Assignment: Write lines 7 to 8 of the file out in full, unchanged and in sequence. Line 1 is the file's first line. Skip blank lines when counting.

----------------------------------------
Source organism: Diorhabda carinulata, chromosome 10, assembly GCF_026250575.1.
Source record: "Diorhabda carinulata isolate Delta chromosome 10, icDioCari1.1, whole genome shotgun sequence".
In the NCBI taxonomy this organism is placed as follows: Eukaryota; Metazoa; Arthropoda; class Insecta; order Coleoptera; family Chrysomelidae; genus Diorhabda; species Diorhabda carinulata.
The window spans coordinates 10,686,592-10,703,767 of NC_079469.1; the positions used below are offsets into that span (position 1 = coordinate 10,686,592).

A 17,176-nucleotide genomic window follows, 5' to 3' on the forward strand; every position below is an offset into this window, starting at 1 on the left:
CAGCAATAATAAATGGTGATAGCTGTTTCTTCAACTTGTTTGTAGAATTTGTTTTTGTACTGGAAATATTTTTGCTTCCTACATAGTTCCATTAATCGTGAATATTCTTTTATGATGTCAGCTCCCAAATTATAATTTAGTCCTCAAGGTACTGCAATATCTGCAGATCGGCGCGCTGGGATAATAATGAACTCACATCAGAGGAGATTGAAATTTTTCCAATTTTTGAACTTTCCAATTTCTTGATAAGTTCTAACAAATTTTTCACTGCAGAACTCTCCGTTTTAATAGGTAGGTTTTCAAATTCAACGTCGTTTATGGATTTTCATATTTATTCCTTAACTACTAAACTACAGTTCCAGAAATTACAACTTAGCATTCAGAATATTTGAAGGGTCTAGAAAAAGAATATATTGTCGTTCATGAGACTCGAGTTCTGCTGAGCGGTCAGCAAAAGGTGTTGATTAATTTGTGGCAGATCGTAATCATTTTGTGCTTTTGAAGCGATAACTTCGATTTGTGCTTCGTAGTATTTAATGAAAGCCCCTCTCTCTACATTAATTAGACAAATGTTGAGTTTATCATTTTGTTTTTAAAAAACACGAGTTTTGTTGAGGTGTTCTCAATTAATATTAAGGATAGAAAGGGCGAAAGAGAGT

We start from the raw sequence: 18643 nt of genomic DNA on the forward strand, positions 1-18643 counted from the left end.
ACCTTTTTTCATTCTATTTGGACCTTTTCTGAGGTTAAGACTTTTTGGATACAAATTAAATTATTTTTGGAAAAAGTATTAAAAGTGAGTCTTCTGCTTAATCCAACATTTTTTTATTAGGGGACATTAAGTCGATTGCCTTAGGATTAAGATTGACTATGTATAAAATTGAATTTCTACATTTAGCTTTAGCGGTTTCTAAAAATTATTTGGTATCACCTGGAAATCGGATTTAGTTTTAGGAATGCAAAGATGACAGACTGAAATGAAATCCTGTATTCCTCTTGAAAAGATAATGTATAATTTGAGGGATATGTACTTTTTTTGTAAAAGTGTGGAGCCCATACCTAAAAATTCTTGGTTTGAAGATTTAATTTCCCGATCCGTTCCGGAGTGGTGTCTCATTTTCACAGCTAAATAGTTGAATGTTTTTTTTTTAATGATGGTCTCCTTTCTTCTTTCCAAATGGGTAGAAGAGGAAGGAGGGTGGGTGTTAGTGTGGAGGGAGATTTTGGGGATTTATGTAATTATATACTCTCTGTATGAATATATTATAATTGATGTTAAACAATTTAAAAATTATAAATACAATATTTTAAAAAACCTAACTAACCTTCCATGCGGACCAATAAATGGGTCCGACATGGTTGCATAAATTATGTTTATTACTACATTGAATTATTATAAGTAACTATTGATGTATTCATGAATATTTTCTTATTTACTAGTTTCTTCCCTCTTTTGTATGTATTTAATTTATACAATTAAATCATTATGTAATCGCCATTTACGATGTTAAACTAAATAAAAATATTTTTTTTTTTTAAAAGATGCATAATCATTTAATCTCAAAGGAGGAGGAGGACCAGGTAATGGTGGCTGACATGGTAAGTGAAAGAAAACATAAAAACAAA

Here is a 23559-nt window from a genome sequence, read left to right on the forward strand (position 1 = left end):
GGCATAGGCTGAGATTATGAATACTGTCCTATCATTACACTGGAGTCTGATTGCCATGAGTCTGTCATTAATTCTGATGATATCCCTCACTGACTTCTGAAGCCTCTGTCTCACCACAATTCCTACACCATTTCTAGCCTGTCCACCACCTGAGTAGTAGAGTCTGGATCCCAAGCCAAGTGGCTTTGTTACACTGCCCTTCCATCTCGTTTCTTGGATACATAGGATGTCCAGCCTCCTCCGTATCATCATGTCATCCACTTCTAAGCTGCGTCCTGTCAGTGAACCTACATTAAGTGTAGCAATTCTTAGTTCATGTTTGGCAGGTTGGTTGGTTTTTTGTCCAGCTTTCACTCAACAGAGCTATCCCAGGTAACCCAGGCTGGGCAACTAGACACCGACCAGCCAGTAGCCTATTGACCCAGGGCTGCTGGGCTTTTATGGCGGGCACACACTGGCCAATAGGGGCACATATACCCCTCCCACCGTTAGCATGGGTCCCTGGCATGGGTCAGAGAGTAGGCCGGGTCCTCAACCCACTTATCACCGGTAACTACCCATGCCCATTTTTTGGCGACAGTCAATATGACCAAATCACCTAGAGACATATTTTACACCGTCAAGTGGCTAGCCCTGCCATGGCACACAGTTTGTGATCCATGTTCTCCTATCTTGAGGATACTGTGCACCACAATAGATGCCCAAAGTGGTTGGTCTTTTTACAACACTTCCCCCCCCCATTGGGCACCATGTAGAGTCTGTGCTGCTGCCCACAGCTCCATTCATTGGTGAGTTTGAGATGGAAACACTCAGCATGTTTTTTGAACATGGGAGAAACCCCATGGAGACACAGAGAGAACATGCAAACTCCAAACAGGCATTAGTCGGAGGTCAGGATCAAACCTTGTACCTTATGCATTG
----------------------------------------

We start from the raw sequence: 18643 nt of genomic DNA on the forward strand, positions 1-18643 counted from the left end.
ACCTTTTTTCATTCTATTTGGACCTTTTCTGAGGTTAAGACTTTTTGGATACAAATTAAATTATTTTTGGAAAAAGTATTAAAAGTGAGTCTTCTGCTTAATCCAACATTTTTTTATTAGGGGACATTAAGTCGATTGCCTTAGGATTAAGATTGACTATGTATAAAATTGAATTTCTACATTTAGCTTTAGCGGTTTCTAAAAATTATTTGGTATCACCTGGAAATCGGATTTAGTTTTAGGAATGCAAAGATGACAGACTGAAATGAAATCCTGTATTCCTCTTGAAAAGATAATGTATAATTTGAGGGATATGTACTTTTTTTGTAAAAGTGTGGAGCCCATACCTAAAAATTCTTGGTTTGAAGATTTAATTTCCCGATCCGTTCCGGAGTGGTGTCTCATTTTCACAGCTAAATAGTTGAATGTTTTTTTTTTAATGATGGTCTCCTTTCTTCTTTCCAAATGGGTAGAAGAGGAAGGAGGGTGGGTGTTAGTGTGGAGGGAGATTTTGGGGATTTATGTAATTATATACTCTCTGTATGAATATATTATAATTGATGTTAAACAATTTAAAAATTATAAATACAATATTTTAAAAAACCTAACTAACCTTCCATGCGGACCAATAAATGGGTCCGACATGGTTGCATAAATTATGTTTATTACTACATTGAATTATTATAAGTAACTATTGATGTATTCATGAATATTTTCTTATTTACTAGTTTCTTCCCTCTTTTGTATGTATTTAATTTATACAATTAAATCATTATGTAATCGCCATTTACGATGTTAAACTAAATAAAAATATTTTTTTTTTTTAAAAGATGCATAATCATTTAATCTCAAAGGAGGAGGAGGACCAGGTAATGGTGGCTGACATGGTAAGTGAAAGAAAACATAAAAACAAA